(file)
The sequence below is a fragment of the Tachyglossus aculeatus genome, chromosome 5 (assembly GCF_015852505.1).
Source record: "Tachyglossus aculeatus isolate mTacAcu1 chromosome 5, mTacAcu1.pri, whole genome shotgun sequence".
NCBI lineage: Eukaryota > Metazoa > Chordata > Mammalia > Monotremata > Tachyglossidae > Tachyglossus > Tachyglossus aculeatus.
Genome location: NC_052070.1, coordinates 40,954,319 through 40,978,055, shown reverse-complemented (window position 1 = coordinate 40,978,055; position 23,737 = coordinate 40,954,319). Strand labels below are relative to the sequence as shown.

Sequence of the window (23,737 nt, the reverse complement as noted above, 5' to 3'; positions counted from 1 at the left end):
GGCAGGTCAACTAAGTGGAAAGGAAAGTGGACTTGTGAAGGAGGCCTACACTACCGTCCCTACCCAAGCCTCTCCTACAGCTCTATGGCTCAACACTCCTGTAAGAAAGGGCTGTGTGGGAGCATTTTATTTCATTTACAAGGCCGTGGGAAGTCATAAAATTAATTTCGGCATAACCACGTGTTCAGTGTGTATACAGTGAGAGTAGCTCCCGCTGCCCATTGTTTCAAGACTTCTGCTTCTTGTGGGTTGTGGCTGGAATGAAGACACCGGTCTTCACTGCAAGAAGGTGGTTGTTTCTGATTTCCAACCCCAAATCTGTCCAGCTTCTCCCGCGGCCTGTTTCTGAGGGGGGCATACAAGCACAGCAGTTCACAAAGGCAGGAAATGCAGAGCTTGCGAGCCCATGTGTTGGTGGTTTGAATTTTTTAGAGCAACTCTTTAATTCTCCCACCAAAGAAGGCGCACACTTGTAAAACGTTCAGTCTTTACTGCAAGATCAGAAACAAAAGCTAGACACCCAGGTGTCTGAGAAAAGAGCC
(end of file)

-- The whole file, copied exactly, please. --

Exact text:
The sequence below is a fragment of the Tachyglossus aculeatus genome, chromosome 5 (assembly GCF_015852505.1).
Source record: "Tachyglossus aculeatus isolate mTacAcu1 chromosome 5, mTacAcu1.pri, whole genome shotgun sequence".
NCBI lineage: Eukaryota > Metazoa > Chordata > Mammalia > Monotremata > Tachyglossidae > Tachyglossus > Tachyglossus aculeatus.
Genome location: NC_052070.1, coordinates 40,954,319 through 40,978,055, shown reverse-complemented (window position 1 = coordinate 40,978,055; position 23,737 = coordinate 40,954,319). Strand labels below are relative to the sequence as shown.

Sequence of the window (23,737 nt, the reverse complement as noted above, 5' to 3'; positions counted from 1 at the left end):
GGCAGGTCAACTAAGTGGAAAGGAAAGTGGACTTGTGAAGGAGGCCTACACTACCGTCCCTACCCAAGCCTCTCCTACAGCTCTATGGCTCAACACTCCTGTAAGAAAGGGCTGTGTGGGAGCATTTTATTTCATTTACAAGGCCGTGGGAAGTCATAAAATTAATTTCGGCATAACCACGTGTTCAGTGTGTATACAGTGAGAGTAGCTCCCGCTGCCCATTGTTTCAAGACTTCTGCTTCTTGTGGGTTGTGGCTGGAATGAAGACACCGGTCTTCACTGCAAGAAGGTGGTTGTTTCTGATTTCCAACCCCAAATCTGTCCAGCTTCTCCCGCGGCCTGTTTCTGAGGGGGGCATACAAGCACAGCAGTTCACAAAGGCAGGAAATGCAGAGCTTGCGAGCCCATGTGTTGGTGGTTTGAATTTTTTAGAGCAACTCTTTAATTCTCCCACCAAAGAAGGCGCACACTTGTAAAACGTTCAGTCTTTACTGCAAGATCAGAAACAAAAGCTAGACACCCAGGTGTCTGAGAAAAGAGCC